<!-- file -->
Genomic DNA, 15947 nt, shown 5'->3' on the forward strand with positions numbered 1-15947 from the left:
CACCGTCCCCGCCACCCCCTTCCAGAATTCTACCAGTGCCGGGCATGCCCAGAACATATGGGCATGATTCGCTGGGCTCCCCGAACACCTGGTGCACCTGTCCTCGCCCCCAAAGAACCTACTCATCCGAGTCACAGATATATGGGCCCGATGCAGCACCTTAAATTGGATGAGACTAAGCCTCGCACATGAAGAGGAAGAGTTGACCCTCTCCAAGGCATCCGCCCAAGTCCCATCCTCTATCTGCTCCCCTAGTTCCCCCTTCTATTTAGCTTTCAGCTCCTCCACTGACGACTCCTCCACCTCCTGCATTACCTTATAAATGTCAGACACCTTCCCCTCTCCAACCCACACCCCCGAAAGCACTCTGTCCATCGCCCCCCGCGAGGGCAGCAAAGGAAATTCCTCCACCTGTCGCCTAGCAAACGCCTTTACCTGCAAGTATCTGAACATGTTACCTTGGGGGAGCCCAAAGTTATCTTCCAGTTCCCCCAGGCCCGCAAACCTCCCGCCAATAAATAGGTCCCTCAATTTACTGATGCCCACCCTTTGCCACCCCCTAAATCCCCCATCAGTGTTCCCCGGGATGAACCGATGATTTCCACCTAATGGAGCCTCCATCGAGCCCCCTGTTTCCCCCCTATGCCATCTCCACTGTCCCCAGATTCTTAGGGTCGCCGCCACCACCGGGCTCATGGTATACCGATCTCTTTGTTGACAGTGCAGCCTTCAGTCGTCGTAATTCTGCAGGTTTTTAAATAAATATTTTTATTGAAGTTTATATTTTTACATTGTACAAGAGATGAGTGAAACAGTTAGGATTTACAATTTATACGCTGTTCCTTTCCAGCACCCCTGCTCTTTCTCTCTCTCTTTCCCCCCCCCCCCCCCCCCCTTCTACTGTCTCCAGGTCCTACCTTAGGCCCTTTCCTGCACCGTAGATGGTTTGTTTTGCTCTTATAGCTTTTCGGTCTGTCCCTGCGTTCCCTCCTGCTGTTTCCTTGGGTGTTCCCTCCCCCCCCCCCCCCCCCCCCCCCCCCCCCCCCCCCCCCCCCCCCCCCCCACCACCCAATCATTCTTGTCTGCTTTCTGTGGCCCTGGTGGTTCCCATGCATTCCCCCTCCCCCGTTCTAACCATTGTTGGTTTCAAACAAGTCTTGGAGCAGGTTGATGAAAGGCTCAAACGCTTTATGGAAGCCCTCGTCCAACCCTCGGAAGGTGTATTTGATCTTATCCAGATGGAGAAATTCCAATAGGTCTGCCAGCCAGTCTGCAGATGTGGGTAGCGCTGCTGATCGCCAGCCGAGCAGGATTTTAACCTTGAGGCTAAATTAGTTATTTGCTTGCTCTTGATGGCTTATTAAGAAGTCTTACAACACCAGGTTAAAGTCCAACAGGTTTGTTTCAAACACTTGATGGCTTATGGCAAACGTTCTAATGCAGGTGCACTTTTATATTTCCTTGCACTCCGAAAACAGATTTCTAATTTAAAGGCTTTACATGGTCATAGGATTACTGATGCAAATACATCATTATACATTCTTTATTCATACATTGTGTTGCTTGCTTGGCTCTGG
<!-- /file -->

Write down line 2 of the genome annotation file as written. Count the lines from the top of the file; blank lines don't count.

CACCGTCCCCGCCACCCCCTTCCAGAATTCTACCAGTGCCGGGCATGCCCAGAACATATGGGCATGATTCGCTGGGCTCCCCGAACACCTGGTGCACCTGTCCTCGCCCCCAAAGAACCTACTCATCCGAGTCACAGATATATGGGCCCGATGCAGCACCTTAAATTGGATGAGACTAAGCCTCGCACATGAAGAGGAAGAGTTGACCCTCTCCAAGGCATCCGCCCAAGTCCCATCCTCTATCTGCTCCCCTAGTTCCCCCTTCTATTTAGCTTTCAGCTCCTCCACTGACGACTCCTCCACCTCCTGCATTACCTTATAAATGTCAGACACCTTCCCCTCTCCAACCCACACCCCCGAAAGCACTCTGTCCATCGCCCCCCGCGAGGGCAGCAAAGGAAATTCCTCCACCTGTCGCCTAGCAAACGCCTTTACCTGCAAGTATCTGAACATGTTACCTTGGGGGAGCCCAAAGTTATCTTCCAGTTCCCCCAGGCCCGCAAACCTCCCGCCAATAAATAGGTCCCTCAATTTACTGATGCCCACCCTTTGCCACCCCCTAAATCCCCCATCAGTGTTCCCCGGGATGAACCGATGATTTCCACCTAATGGAGCCTCCATCGAGCCCCCTGTTTCCCCCCTATGCCATCTCCACTGTCCCCAGATTCTTAGGGTCGCCGCCACCACCGGGCTCATGGTATACCGATCTCTTTGTTGACAGTGCAGCCTTCAGTCGTCGTAATTCTGCAGGTTTTTAAATAAATATTTTTATTGAAGTTTATATTTTTACATTGTACAAGAGATGAGTGAAACAGTTAGGATTTACAATTTATACGCTGTTCCTTTCCAGCACCCCTGCTCTTTCTCTCTCTCTTTCCCCCCCCCCCCCCCCCCCTTCTACTGTCTCCAGGTCCTACCTTAGGCCCTTTCCTGCACCGTAGATGGTTTGTTTTGCTCTTATAGCTTTTCGGTCTGTCCCTGCGTTCCCTCCTGCTGTTTCCTTGGGTGTTCCCTCCCCCCCCCCCCCCCCCCCCCCCCCCCCCCCCCCCCCCCCCCCCCCCCCACCACCCAATCATTCTTGTCTGCTTTCTGTGGCCCTGGTGGTTCCCATGCATTCCCCCTCCCCCGTTCTAACCATTGTTGGTTTCAAACAAGTCTTGGAGCAGGTTGATGAAAGGCTCAAACGCTTTATGGAAGCCCTCGTCCAACCCTCGGAAGGTGTATTTGATCTTATCCAGATGGAGAAATTCCAATAGGTCTGCCAGCCAGTCTGCAGATGTGGGTAGCGCTGCTGATCGCCAGCCGAGCAGGATTTTAACCTTGAGGCTAAATTAGTTATTTGCTTGCTCTTGATGGCTTATTAAGAAGTCTTACAACACCAGGTTAAAGTCCAACAGGTTTGTTTCAAACACTTGATGGCTTATGGCAAACGTTCTAATGCAGGTGCACTTTTATATTTCCTTGCACTCCGAAAACAGATTTCTAATTTAAAGGCTTTACATGGTCATAGGATTACTGATGCAAATACATCATTATACATTCTTTATTCATACATTGTGTTGCTTGCTTGGCTCTGG